Oscar the Golden Boy

The issue at the core of the Oscars' racial polemic is best summed up in the Los Angeles Times piece about drama being defined as "white men facing adversity." True. Hollywood was created and run by white men who didn't question this assumption. Of course, as soon as I write this I think, define white men.

The silents used stereotypes like the All-American Boy (that's a guy who didn't look like me) and the Greaser (that's a guy who looked like me, except for the hair oil). Then, the Latin Lover (that's a guy who looked like an idealized version of me, plus the hair oil). The Latin lover has had a long screen life, all the way up to Antonio Banderas. Is the Latin Lover a white guy?

What about a half -Latin guy who started out as a lover of sorts? Or at least a guy whose first screen persona was predicated on looking like James Dean, a white man facing adversity if there ever was one. Martin Sheen. What about his very non-Latin looking son who has always gone by the irrepressibly Latino name Emilio Estevez? More recently, we have the hottest Latino, Oscar Isaac, who's made his mark playing very non-Latino roles. And Bobby Cannavale, who's as true bringing up his Cuban side (The Station Agent) as his Italian side (Boardwalk Empire).

Then there are the Jews. Here I have to backtrack and recall that Hollywood was the land of Great White Fathers like Cecil B. DeMille, until it became Jewish. It's been pointed out that the Jewish studio heads kept up and even revved up traditional Americanness to keep their background in the, well, background. What was going on in Europe was not conducive to making any fuss about their identity. The focus was on actors and these were all putative (many a Jewish actor went by a WASP name) Gentiles, the given of American popular culture. But it begs the question, are Jews white?

The Irish are another matter. The screen brimmed with Irishness in the days of all those sergeants in John Ford westerns. And the Irish are white, aren't they? Well, not every one thought so always. Still, there's no mistaking the brogue that pours from those sergeants' lips.

The "men" side of the formula is not as vague. Sure, we now have trans characters, and the debate over whether they should be played by straights or trans? But for the most part, it's either men or women. There have been plenty of films about women facing adversity (anything with Bette Davis) and great actresses to portray them. Still, it has been and remains mostly a man's world.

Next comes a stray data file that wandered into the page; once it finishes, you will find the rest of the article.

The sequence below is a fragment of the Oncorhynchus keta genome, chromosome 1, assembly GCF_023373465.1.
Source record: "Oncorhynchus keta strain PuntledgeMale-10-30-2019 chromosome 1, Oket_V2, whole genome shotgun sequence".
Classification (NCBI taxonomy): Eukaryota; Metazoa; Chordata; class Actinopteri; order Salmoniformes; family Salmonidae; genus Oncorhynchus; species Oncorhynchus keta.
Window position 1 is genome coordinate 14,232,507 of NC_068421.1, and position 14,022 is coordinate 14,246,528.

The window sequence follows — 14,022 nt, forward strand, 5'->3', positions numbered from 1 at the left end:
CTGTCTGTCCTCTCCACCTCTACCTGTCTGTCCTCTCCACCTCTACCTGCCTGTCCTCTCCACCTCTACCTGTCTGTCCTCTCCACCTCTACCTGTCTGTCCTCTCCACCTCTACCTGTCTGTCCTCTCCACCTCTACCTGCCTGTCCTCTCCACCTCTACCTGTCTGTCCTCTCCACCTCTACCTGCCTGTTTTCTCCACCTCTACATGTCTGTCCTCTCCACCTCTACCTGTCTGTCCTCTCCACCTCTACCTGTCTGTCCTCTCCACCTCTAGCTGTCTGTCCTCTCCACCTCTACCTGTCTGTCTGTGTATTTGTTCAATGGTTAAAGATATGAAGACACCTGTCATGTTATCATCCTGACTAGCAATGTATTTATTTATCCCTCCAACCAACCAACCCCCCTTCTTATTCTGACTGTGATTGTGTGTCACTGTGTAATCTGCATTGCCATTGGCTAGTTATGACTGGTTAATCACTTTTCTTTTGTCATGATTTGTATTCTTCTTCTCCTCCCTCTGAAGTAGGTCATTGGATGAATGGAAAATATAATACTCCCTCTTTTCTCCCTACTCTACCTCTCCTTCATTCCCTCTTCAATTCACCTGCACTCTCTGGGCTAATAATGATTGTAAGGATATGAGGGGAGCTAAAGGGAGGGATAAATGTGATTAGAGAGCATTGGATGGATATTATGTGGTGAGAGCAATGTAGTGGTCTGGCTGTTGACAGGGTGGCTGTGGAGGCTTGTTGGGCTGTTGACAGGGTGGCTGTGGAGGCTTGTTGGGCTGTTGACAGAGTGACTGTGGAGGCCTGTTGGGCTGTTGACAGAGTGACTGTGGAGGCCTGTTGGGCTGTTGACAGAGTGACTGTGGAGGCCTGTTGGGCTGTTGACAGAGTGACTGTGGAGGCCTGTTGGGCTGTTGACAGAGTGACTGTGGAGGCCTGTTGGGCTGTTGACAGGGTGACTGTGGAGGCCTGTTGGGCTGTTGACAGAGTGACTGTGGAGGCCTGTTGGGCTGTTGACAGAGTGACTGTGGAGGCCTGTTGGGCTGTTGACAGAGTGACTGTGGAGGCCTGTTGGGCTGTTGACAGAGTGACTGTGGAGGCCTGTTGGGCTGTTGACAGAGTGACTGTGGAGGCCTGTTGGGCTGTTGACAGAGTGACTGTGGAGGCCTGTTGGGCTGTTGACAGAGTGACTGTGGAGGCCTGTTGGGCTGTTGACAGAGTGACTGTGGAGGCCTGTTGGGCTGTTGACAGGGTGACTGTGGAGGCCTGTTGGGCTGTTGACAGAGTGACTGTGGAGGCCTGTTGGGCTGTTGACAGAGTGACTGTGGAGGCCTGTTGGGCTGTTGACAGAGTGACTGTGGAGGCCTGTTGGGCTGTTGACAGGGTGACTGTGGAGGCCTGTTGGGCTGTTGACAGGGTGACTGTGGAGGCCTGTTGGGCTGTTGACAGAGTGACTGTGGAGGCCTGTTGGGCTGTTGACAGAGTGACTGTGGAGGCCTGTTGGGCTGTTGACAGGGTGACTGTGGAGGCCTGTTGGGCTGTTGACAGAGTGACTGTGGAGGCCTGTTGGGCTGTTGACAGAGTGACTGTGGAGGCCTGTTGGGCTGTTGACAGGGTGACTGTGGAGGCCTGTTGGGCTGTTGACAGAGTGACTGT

What is meant in this debate is the issue of black protagonists. Even a very integrated film phenomenon like The Matrix trilogy had a white man facing adversity at its core. On the other hand, I look at popular action films starring Denzel Washington or Wesley Snipes and their blackness is seldom an issue -- their ability to kick ass is. Black actors now play black roles and roles where race matters little or nothing. In some "color blind" casting black actors are seen in roles that defy any kind of reality. 

Spike Lee is the most famous black director, his films now and earlier always in the middle of the Oscars' racial controversy. I'm not a big fan, though I have to ask myself if the reason I like his 25th Hour best is because it's precisely about a white man facing adversity. There are no easy answers as soon as we step out of narrow political parameters. Are The Odyssey and Oedipus Rex about white men facing adversity? Were the ancient Greeks white? Certainly not in the current sense. The Bible is two books. One about men and women and, in fact a whole people, facing adversity. Another about a man facing adversity of such magnitude that Christians believe in its transcendence. Were the Jews white? In the first book each warring nation considers its adversaries Other. In the second, the ruling Romans and the subjugated Jews don't like each other much. In the tradition that followed, religion replaces race or nationhood, or is supposed to but never does. And the persecution of the Jews, from which the whole Christian world is spiritually descended, begins.

The Oscars' show cares little about such historical pondering. It's part silly ritual, like a beauty pageant, part celebrity ogling, part homage to talent. It would be irrelevant if we didn't like movies so much -- and because we like them so much, movies didn't make tons of money. So we watch it. The racial and gender issues become part of the spectacle.

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So here's some apocryphal trivia. It's rumored, and undoubtedly not true but who cares, that the model for the Oscar statuette was Emilio "el Indio" Fernandez. You know him, General Mapache in The Wild Bunch. A film talent who had successful careers in Hollywood and the Mexican film industry, where he was also an important director. In his youth he was athletic and dashingly handsome, a true Latin Lover. So just think, every time a winner raises the Oscar in triumph, he is celebrating -- and fondling -- a naked Mexican.